Grbavica after war

Remember Bosnia?

When was the last time you heard a European leader speak about Bosnia-Herzogovina?

Well, today, the state that was created in 1995 on Air Force base in Dayton, Ohio held elections at a time that is as close to becoming failed-state as it has been since the brutal wars of the early 1990s.

The 1995 Dayton Accords created a federalized state divided into two major parts: the Republika Srpska (as the name indicates made up predominately ethnic Serbs) and the Federation of Bosnia-Herzegovina (made up of mostly Croats and Bosnian Muslims). In doing so, the West gave each of the regions significant autonomy, and (
(surprise!), they are now not so willing to give up some of that autonomy — in fact they want more.

The main roadblock for Bosnia to become a functioning nation-state are reforms to the constitution that would actually give the capital, Sarajevo, full control over all its territory. Is that likely to happen?

Well, not if you ask Milorad Dodik, the leader of the Union of Independent Social Democrats (SSND), the main Serb party — whose campaign motto is “Srpska for ever.”

“It means exactly what it says: the Serb Republic is a permanent thing,” he told the Financial Times. “Bosnia-Herzegovina has proved to be an impossible state. And if it can’t function under the terms of the Dayton peace treaty, then we [Serbs] will pursue our own strategy.”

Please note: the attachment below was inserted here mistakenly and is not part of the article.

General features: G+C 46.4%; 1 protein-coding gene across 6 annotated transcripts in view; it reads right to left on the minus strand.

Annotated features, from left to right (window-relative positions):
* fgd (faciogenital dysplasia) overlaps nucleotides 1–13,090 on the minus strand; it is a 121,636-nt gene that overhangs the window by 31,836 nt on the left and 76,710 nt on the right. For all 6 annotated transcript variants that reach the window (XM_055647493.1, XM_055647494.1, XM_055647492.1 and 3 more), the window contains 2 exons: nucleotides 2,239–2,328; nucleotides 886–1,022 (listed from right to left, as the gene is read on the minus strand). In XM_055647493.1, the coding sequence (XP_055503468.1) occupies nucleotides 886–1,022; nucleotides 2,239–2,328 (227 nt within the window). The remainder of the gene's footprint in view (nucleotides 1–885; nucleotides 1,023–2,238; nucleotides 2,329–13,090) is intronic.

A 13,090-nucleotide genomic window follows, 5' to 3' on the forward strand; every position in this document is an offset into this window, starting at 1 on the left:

It seems Bosnia’s Serbs may eventually achieve their original objective from the early 1990s (albeit through peaceful means). Wasn’t it their goal to create their own state which could eventually become allied with, or a physical part of, Serbia-proper? Wouldn’t that mean that despite 15 years and tons of European Union (and American ) money and effort, that result is that the Bosnian-Serbs (NATO’s opponent in the war) ended up achieving their objective?

So it seems a place where Europe was slow to intervene is also a place Europeans lost interest. Czech troops (and others) are being pulled out of Kosovo, does a similar, divided this nascent state face a similarly divided future? And what will become of Afghanistan when Europe and the United States lose interest there?

What does this say (in particular when referring to the former Yugoslavia) about the long-term prospects for the 1990s and early-21st Century philosophy of liberal interventionism?

Leave a Reply

Your email address will not be published.

*